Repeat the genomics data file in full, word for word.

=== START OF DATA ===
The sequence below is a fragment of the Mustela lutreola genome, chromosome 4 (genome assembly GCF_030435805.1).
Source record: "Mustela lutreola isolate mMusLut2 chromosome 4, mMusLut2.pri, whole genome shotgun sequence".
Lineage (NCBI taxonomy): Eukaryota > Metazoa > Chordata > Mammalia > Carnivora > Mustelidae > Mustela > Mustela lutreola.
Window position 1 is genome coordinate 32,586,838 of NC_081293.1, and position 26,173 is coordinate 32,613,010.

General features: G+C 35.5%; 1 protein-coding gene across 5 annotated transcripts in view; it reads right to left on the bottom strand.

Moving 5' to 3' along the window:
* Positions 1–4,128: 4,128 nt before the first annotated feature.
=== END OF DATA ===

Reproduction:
The sequence below is a fragment of the Mustela lutreola genome, chromosome 4 (genome assembly GCF_030435805.1).
Source record: "Mustela lutreola isolate mMusLut2 chromosome 4, mMusLut2.pri, whole genome shotgun sequence".
Lineage (NCBI taxonomy): Eukaryota > Metazoa > Chordata > Mammalia > Carnivora > Mustelidae > Mustela > Mustela lutreola.
Window position 1 is genome coordinate 32,586,838 of NC_081293.1, and position 26,173 is coordinate 32,613,010.

General features: G+C 35.5%; 1 protein-coding gene across 5 annotated transcripts in view; it reads right to left on the bottom strand.

Moving 5' to 3' along the window:
* Positions 1–4,128: 4,128 nt before the first annotated feature.